This place hits Doonan with a thrill of familiar excitement as he wrenches himself down the gangway of the Battlestar, following the others across the big empty lot. Not much parked here other than a couple of yellow Caterpillar tractors and a big red semi truck over on the far end by the drop of the hill. No cars. Everyone must have scrammed.
They're all walking kind of uneasily toward the back entrance of the theater, not sure what they'll find. Doonan's holding out no hope at this point of actually putting on a concert tonight, but he'd like to know what's going on anyway.
He's spent a bit of time on the Universal backlot before, though under very different circumstances. When they were sixteen, he, Nick, Chaz and Chevy discovered a secret exit from the Citywalk Mall parking lot, circumventing the guardbooths and allowing access to the guts of the property. The first few times in they limited the length of their travels, aware that they were trespassing, afraid of getting caught or getting lost. But as they began going back weekend after weekend the adventure became an addiction; it was like some wild hallucinogenic trip. They became experts at navigating the wooded hillsides where no cop car could catch them. They knew every motion-activated floodlight and every dead-end. They bragged that they could get in and out of the lot blindfolded; occasionally they even led tours, bringing two or three other friends along for the ride. To their friends it was a scary good time; to the original four, it was war. Sometimes they'd prepare for days in advance, dress up in full camouflage; other times they'd be eating burgers at In'N'Out of a Friday night when the urge would overtake them suddenly, unexpectedly. The trip always started the same way but ended differently; they would sneak down a certain, well-hidden stairwell, go dashing across the well-guarded road and through the pine forests, slipping down graded hills all the way to the lowest mesas. Once there, they'd lose themselves in exploration among the fake wooden storefronts of the old west town, the glamorous propped-up financial towers and plasticene snowdrifts of the New York set from a hundred Christmas movies, the half-constructed faux suburban neighborhoods with their clipped lawns and white mailboxes, Munster and Psycho houses lurking in their midst, the Jaws lake, the Back to the Future square and a dozen other unearthly locales so oddly familiar from their TV childhoods, so creepy and necrotic in the lurid LA night. The rule -- the Universal Law -- was that they would only make the trip if they were all stoned out of their gourds. This heightened the natural sense of deja vu into a dreamlike nirvana. The war aspect was that during the entire three to five hour adventure, they would dash expertly from one safe spot to the next, eluding the guards and sherriffs who patroled the vast terrain. They would crawl through the brush and the enormous, sticky spiderwebs, prowl amid the shells of empty buildings. It was as if they were the post-apocalyptic survivors of some culture war that had left all the world a grand, immaculate fa┴ade with all of the guts torn out of it.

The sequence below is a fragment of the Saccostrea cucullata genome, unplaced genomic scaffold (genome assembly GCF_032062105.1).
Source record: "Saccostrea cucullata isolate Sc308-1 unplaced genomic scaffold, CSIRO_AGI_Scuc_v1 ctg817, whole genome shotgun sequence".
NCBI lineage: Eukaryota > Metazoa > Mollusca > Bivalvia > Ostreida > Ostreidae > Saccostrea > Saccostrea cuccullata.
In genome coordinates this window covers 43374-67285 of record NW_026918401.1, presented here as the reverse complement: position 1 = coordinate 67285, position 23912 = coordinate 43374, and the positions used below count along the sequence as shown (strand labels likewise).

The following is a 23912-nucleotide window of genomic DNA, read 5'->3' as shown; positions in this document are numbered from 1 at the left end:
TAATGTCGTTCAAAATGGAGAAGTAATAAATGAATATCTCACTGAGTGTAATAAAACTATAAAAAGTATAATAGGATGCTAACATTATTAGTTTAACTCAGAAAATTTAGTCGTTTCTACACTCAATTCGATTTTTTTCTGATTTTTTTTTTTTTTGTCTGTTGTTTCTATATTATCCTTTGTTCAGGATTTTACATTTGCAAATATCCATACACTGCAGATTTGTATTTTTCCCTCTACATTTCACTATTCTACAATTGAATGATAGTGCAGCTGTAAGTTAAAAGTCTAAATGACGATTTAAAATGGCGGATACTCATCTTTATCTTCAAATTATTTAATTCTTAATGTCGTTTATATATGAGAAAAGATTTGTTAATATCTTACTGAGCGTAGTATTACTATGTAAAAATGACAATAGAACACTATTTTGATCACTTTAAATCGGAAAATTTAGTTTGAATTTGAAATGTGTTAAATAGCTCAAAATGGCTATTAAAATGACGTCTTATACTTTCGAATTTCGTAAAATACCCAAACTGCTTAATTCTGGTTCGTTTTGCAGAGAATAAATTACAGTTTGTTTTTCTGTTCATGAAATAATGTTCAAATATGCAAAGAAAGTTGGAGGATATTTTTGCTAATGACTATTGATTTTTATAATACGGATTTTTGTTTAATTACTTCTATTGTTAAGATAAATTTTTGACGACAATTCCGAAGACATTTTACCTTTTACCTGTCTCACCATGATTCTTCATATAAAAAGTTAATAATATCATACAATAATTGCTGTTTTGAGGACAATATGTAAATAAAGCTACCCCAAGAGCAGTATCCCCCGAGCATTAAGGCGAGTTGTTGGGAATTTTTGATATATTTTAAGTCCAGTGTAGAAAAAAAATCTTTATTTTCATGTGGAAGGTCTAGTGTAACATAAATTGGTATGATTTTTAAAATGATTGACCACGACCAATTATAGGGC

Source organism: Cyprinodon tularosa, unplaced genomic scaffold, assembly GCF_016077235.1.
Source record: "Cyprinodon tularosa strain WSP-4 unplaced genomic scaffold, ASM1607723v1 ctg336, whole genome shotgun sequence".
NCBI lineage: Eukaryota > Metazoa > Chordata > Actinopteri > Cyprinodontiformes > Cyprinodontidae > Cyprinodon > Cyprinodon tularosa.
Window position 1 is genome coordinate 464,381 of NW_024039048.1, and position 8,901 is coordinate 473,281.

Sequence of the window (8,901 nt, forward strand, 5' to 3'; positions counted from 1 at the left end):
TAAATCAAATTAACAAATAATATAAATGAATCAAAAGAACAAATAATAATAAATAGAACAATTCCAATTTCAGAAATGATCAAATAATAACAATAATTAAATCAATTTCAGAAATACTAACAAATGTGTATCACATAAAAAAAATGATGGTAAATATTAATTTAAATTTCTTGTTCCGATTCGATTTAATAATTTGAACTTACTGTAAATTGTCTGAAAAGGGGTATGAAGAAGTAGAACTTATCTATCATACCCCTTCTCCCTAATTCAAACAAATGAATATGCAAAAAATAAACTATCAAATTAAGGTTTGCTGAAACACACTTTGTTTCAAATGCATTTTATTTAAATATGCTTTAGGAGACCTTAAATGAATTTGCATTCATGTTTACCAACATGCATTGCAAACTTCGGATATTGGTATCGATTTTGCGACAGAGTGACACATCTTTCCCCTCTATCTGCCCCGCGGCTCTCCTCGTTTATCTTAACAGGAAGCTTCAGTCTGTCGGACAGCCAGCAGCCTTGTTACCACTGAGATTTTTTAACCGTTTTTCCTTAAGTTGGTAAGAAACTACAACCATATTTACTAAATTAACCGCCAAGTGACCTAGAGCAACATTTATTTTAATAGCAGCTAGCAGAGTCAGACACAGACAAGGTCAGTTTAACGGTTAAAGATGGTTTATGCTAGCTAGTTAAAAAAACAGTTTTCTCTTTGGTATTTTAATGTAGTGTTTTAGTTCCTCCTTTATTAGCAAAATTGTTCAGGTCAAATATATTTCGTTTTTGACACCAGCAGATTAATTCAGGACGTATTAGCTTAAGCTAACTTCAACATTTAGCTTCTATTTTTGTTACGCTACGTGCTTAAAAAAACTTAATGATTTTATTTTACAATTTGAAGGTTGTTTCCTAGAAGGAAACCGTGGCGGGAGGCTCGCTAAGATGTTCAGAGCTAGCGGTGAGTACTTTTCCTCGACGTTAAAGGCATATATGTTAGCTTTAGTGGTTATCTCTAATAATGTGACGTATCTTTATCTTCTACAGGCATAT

Maybe everything started right here, Doonan thinks vaguely. We just got a head start.
The rear doors of the theater are locked. Doonan leads the rest of the band into the trees around the side of the hill and whispers for them to wait. Some kind of preternatural Universal sense is kicking in here, telling him to keep quiet, lay low. He creeps a hundred yards through the trees, avoiding open spaces, until he's gotten up the hill and around the side of the theater. He's on a steep slope now, a hundred feet of forest separating the amphitheater's pedestrian walkway from the road below. Crouching at the edge of the forest he scans the wide strip of concrete in front of the entrance. At first he thinks it's completely devoid of life, but then he sees two shapes moving against the darkened trees maybe sixty yards across the plaza. They look like feds, wearing all black, caps pulled down low, rifles slung over their shoulders.
He doesn't move. The feds don't seem to be guarding the place, looks like they're just checking around. Silently, walking on the outermost sides of his feet, Doonan disappears back into the darkness of the trees, careful not to snap a twig as he moves.
A soft, farting-like noise emanates from the woods down behind him, where the band is supposed to be quietly waiting.
One of the feds cocks his head in Doonan's direction; both of them freeze.
Can he see me?
The fed goes back to poking around in the trees on the other side. As soon as Doonan feels it's safe he breaks into a soft run down the dark carpet of pine needles.
"Dude," he says in a loud whisper as he gets closer to the band. The longhaired kids are all squatting in a circle, passing a joint. In the darkness they vaguely resemble a troop of orangutans playing with fire.
Billie looks up. "What's the haps, brah," she wheezes, pretending she's all stoned. She releases a lungful of smoke and passes the joint on to Will, who's sitting indian-style with Tina's head on his lap. He gives Tina a drag and leans down to shotgun the smoke from her mouth.
hasn't said anything, he's looking around for options. He looks
back and whispers to Billie, loud enough for the rest of them
to hear. "I almost got caught. There's cops around the front,
or feds or something. Anyway it seemed like they were looking